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|Example of amniotes: Vulpes vulpes and Dimetrodon grandis (two synapsids) & Haliaeetus leucocephalus and a Dermochelys coriacea (two sauropsids).|
Amniotes (from Greek ἀμνίον amnion, "membrane surrounding the fetus", earlier "bowl in which the blood of sacrificed animals was caught", from ἀμνός amnos, "lamb") are a clade of tetrapod vertebrates comprising the reptiles, birds, and mammals. Amniotes lay their eggs on land or retain the fertilized egg within the mother, and are distinguished from the anamniotes (fishes and amphibians), which typically lay their eggs in water. Older sources, particularly prior to the 20th century, may refer to amniotes as "higher vertebrates" and anamniotes as "lower vertebrates", based on the discredited idea of the evolutionary great chain of being.
Amniotes are tetrapods (descendants of four-limbed and backboned animals) that are characterised by having an egg equipped with an amnion, an adaptation to lay eggs on land rather than in water as the anamniotes (including frogs) typically do. Amniotes include synapsids (mammals along with their extinct kin) and sauropsids (reptiles and birds), as well as their ancestors, back to amphibians. Amniote embryos, whether laid as eggs or carried by the female, are protected and aided by several extensive membranes. In eutherian mammals (such as humans), these membranes include the amniotic sac that surrounds the fetus. These embryonic membranes and the lack of a larval stage distinguish amniotes from tetrapod amphibians.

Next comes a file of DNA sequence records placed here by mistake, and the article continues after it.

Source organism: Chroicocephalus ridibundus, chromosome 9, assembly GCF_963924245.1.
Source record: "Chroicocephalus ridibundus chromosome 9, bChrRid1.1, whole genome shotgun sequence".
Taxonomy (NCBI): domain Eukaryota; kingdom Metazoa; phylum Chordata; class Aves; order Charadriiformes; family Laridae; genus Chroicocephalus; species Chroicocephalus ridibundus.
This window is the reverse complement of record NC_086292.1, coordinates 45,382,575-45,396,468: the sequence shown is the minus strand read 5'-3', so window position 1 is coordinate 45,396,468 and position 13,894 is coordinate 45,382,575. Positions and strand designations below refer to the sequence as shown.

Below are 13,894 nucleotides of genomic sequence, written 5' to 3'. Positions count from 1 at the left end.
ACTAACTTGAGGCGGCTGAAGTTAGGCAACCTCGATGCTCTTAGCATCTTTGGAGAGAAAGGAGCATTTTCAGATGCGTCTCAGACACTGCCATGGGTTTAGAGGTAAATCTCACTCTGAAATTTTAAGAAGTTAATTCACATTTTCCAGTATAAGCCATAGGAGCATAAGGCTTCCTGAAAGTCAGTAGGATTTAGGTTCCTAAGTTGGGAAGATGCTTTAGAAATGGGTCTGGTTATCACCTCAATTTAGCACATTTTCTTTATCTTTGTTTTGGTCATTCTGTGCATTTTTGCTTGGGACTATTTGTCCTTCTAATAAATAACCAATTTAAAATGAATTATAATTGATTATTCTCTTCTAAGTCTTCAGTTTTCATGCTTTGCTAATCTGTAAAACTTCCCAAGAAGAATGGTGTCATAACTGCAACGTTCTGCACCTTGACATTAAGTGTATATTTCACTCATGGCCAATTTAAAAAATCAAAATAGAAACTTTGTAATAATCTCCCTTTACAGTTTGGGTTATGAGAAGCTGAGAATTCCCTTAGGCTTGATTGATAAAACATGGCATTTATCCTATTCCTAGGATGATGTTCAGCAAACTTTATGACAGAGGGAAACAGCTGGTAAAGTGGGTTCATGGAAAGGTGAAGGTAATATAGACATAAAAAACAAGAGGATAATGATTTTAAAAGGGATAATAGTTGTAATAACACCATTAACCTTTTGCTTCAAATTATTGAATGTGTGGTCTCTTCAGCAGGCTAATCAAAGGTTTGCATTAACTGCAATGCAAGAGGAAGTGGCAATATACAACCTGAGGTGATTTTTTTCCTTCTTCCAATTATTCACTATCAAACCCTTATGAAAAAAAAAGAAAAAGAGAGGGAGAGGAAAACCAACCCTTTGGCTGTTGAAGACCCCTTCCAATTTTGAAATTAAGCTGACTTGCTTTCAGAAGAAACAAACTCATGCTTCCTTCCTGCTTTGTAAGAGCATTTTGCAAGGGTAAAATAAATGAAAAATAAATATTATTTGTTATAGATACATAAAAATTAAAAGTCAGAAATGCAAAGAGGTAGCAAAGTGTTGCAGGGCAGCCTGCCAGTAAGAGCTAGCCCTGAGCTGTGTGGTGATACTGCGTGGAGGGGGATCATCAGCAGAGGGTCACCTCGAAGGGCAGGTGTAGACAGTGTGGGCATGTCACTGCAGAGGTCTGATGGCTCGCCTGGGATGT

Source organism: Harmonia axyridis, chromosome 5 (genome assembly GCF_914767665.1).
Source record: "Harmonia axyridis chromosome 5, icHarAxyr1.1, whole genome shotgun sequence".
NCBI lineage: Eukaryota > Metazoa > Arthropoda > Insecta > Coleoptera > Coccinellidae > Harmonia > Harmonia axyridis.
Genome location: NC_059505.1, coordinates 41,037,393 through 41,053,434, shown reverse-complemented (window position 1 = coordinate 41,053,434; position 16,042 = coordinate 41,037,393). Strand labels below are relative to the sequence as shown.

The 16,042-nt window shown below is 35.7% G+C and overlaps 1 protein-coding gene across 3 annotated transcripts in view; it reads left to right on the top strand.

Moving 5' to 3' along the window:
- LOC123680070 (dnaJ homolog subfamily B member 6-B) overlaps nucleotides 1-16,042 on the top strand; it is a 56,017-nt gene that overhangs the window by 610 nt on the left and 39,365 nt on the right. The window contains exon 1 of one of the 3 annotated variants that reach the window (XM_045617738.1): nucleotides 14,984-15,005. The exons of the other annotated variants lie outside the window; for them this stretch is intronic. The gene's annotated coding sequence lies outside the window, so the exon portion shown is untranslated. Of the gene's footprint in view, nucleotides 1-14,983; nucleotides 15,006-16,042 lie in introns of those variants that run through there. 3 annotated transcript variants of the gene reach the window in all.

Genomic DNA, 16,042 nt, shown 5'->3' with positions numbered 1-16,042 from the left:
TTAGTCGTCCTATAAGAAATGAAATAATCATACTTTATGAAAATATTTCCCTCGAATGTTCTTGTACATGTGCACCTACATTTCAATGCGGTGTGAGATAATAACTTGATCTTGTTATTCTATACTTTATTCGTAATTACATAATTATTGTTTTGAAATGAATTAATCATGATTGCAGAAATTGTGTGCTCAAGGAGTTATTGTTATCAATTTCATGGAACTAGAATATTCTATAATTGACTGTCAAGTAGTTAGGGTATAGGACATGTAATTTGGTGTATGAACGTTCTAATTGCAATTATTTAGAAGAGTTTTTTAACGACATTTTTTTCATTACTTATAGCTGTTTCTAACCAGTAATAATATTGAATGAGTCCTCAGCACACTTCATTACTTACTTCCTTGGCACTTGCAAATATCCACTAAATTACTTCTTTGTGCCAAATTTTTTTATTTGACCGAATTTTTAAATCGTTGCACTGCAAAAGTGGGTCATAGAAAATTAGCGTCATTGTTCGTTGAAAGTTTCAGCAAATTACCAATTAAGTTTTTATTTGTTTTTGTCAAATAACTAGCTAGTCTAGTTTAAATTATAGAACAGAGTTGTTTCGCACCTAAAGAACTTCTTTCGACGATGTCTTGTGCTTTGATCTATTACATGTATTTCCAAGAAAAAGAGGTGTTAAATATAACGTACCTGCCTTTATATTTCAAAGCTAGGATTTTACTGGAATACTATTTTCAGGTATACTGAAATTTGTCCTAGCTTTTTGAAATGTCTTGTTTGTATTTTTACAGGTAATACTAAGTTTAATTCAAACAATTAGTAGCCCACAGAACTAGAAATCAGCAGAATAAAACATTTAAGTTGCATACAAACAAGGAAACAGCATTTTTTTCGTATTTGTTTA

The first amniotes, referred to as "basal amniotes", resembled small lizards and evolved from the amphibian reptiliomorphs about 312 million years ago, in the Carboniferous geologic period. Their eggs could survive out of the water, allowing amniotes to branch out into drier environments. The eggs could also "breathe" and cope with wastes, allowing the eggs and the amniotes themselves to evolve into larger forms.
The amniotic egg represents a critical divergence within the vertebrates, one enabling amniotes to reproduce on dry land—free of the need to return to water for reproduction as required of the amphibians. From this point the amniotes spread around the globe, eventually to become the dominant land vertebrates. Very early in their evolutionary history, basal amniotes diverged into two main lines, the synapsids and the sauropsids, both of which persist into the modern era. The oldest known fossil synapsid is Protoclepsydrops from about 312 million years ago, while the oldest known sauropsid is probably Paleothyris, in the order Captorhinida, from the Middle Pennsylvanian epoch (c. 306–312 million years ago).